Healthy eating

Healthy Pregnancy Tips: The 4 Dos and Don’ts

Healthy eating and balanced diet are important steps towards a happy and healthy lifestyle.1

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Healthy Pregnancy Tips: The 4 Dos and Don’ts

Healthy eating and balanced diet are important steps towards a happy and healthy lifestyle.1 Good eating habits during pregnancy are more important than ever and pregnancy is a critical period for you and your baby.2 In fact, maternal pre-pregnancy weight and maternal food intake may affect the short- and long-term health of the baby and may be associated with the baby’s food intake during childhood and adulthood.3,4,5,6

Let’s explore the healthy pregnancy tips together.
 

How much food should you eat?

Being pregnant doesn’t mean that you will be eating for two or doubling your calories per day.

  • During the 1st trimester, most woman will still be eating the same calories that you used to before getting pregnant and no extra calories are needed.7,8
  • During the 2nd trimester, most woman will need an extra 340 calories per day as your baby will start growing and developing.7,8
  • During the 3rd trimester, most woman will need an extra 450 calories per day is needed as your baby will be growing in size and weight.7

The additional calories should come from nutrient dense foods such as whole-wheat breads, lean proteins, low-fat dairy products, fruits, and vegetables and not from fruit juices, high sugary beverages, junk foods or sweets. 
 

Which foods should you eat, and which should you avoid?

It is recommended for you to be eating a balanced, varied diet that includes all food groups:1

  • Grains: Breads, cereals, pastas that are made with wholegrain flour, brown rice and all types of wholegrain toasts and tortillas.
  • Fruits: All types of fruits. Try limiting fruit juices and dried fruits with added sugar.
  • Vegetables: Fresh, frozen, or canned with no added salt.
  • Proteins:Lean meat, poultry, fish, eggs, legumes, and nuts.
  • Dairy: Low fat or fat free milk, cheese, and yogurt.
  • Fat: Olive oil, avocado, seeds, and nuts.


The following types of foods are recommended to be avoided for your baby’s safety and yours:7,8

  • Raw or undercooked seafood
  • Unpasteurized soft cheeses (like feta, Brie, and goat cheese)
  • Raw meats, poultry, or eggs
  • Unpasteurized juices or milk
  • Cold cuts (deli meat, hotdog…)
  • Raw sprouts, including alfalfa, clover, radish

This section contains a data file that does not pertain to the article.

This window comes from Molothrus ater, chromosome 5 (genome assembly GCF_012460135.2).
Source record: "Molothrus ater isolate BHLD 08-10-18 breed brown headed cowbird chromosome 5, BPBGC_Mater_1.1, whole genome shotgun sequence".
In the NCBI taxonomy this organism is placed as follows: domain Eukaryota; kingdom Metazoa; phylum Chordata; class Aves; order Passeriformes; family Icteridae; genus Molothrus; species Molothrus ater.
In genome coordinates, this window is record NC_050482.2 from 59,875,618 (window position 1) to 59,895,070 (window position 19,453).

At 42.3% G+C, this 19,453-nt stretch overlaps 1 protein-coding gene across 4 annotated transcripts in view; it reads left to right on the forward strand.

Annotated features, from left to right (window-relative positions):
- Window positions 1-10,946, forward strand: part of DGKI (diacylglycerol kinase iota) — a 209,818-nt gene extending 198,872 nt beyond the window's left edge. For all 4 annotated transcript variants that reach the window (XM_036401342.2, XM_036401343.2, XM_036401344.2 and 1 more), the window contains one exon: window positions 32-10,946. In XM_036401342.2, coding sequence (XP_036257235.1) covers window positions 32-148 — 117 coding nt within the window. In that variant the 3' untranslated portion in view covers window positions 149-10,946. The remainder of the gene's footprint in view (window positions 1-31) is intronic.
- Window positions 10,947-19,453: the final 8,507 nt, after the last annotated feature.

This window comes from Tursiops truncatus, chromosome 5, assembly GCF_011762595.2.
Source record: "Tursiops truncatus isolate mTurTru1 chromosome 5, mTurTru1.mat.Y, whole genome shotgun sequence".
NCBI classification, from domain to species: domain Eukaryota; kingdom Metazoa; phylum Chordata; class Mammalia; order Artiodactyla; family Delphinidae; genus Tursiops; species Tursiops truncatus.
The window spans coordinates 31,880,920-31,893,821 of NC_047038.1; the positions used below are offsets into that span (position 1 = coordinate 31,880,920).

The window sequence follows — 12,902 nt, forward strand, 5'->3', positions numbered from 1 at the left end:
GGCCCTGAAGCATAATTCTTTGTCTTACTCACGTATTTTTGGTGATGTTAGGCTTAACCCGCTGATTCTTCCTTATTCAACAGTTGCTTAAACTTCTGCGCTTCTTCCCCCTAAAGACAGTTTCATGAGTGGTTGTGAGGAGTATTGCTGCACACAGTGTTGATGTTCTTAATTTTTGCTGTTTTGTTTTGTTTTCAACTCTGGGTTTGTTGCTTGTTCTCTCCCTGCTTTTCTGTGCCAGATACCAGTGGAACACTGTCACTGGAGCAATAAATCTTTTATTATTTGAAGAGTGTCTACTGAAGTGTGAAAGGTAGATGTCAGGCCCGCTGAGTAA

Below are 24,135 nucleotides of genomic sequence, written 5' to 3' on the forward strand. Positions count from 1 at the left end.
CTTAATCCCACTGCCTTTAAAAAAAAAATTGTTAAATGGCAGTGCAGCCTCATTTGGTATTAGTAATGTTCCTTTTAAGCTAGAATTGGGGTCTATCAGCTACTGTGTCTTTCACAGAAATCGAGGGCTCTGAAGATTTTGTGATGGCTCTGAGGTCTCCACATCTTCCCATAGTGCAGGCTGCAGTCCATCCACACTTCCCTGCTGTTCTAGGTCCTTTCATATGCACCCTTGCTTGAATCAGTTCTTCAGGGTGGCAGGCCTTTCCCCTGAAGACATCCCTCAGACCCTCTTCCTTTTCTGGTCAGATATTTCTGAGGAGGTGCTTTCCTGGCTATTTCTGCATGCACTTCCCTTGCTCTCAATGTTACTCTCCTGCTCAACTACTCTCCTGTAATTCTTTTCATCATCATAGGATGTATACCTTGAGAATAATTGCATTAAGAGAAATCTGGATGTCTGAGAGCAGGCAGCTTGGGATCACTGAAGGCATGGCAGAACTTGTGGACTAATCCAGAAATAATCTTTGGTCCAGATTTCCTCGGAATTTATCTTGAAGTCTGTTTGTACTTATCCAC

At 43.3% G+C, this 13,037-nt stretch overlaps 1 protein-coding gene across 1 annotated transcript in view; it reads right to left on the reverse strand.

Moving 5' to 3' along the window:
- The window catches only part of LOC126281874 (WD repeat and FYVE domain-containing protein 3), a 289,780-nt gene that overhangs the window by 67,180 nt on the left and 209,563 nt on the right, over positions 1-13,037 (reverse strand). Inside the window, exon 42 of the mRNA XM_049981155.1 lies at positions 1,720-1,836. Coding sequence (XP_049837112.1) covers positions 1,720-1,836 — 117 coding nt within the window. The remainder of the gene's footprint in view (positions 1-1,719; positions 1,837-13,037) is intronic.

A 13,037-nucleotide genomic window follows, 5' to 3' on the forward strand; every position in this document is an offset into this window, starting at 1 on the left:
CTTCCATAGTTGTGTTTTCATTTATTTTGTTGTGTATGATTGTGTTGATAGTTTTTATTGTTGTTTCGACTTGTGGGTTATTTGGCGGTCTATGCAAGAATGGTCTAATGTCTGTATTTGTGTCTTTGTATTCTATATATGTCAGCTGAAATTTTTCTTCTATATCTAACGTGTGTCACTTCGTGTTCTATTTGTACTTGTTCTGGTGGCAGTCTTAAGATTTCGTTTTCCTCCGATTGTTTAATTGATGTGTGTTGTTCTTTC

• Your appetite might change during pregnancy affecting your mood and food cravings. Don’t deprive yourself from pleasurable food such as sweets and junk food but make sure to enjoy them in moderation.


Which drinks are allowed, and which are to be avoided?

  • Make water your best mate by drinking plenty of it, it will help in preventing dehydration, constipation.2
  • Limit your caffeine intake to no more than 2 cups per day. Gradually reduce the amount of caffeine and remember that caffeine is not only in coffee but also in tea and soft drinks.9
  • Avoid drinking alcohol as “No safe amount” is set to be consumed during pregnancy, and it was shown to cause severe abnormalities in newborns.10


Should you exercise?

Exercise is always recommended for pregnant woman as it contributes to the maternal and fetal well-being.1 It is usually recommended to exercise for 150 min a week by aiming for 30 minutes of moderate exercise on most, if not all, days of the week 8. Always consult with your doctor before engaging in any new type of exercise.12

Exercising during pregnancy has been shown to have different benefits:1

  • Managing weight gain and decreasing the risk of retaining the weight gained after pregnancy
  • Improving your mood and energy
  • Reducing backaches, constipation and swelling
  • Improving your posture, promoting muscle tone and strength
  • Strengthening your pelvic muscles can help with labor3

“Strike a balance between healthy weight gain and nutritional intake. Try to keep in mind that you are not eating for two, you are eating carefully for one” 2, move your body and enjoy the magical time of pregnancy.
 

References:

1. WHO/Europe | Nutrition - Benefits of a balanced diet

2. Eating for Pregnancy: The Essential Nutrition Guide and Cookbook for Today's ... - Catherine Jones, Rose Ann Hudson - Google Books

3. Maternal overweight and obesity and risk of congenital heart defects in offspring - PubMed (nih.gov)

4. Maternal obesity and occurrence of fetal macrosomia: a systematic review and meta-analysis - PubMed (nih.gov)

5. A prospective study of maternal prenatal weight and offspring cardiometabolic health in midchildhood - PubMed (nih.gov)

6. Maternal Dietary Patterns during Pregnancy Are Associated with Child Growth in the First 3 Years of Life - PubMed (nih.gov)

7. Eat Healthy During Pregnancy: Quick tips - MyHealthfinder | health.gov

8. Healthy Weight during Pregnancy (eatright.org)

9. Eating Right During Pregnancy (eatright.org)

10. Staying Healthy During Pregnancy (for Parents) - Nemours Kidshealth

11. Pregnancy And Exercise - StatPearls - NCBI Bookshelf (nih.gov)

12. Exercise During Pregnancy: Safety, Benefits & Guidelines (americanpregnancy.org)

13. Exercise in pregnancy - NHS (www.nhs.uk)